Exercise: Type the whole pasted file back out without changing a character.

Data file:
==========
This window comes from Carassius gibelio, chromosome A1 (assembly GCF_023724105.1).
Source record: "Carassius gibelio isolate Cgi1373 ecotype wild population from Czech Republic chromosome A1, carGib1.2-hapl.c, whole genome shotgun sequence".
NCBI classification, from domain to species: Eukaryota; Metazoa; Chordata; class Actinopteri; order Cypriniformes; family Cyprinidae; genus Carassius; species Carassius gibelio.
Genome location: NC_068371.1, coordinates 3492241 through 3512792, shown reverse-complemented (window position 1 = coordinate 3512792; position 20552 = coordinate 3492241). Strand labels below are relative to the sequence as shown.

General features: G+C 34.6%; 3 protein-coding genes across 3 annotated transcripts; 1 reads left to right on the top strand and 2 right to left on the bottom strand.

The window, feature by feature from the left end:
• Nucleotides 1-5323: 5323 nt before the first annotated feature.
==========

This window comes from Carassius gibelio, chromosome A1 (assembly GCF_023724105.1).
Source record: "Carassius gibelio isolate Cgi1373 ecotype wild population from Czech Republic chromosome A1, carGib1.2-hapl.c, whole genome shotgun sequence".
NCBI classification, from domain to species: Eukaryota; Metazoa; Chordata; class Actinopteri; order Cypriniformes; family Cyprinidae; genus Carassius; species Carassius gibelio.
Genome location: NC_068371.1, coordinates 3492241 through 3512792, shown reverse-complemented (window position 1 = coordinate 3512792; position 20552 = coordinate 3492241). Strand labels below are relative to the sequence as shown.

General features: G+C 34.6%; 3 protein-coding genes across 3 annotated transcripts; 1 reads left to right on the top strand and 2 right to left on the bottom strand.

The window, feature by feature from the left end:
• Nucleotides 1-5323: 5323 nt before the first annotated feature.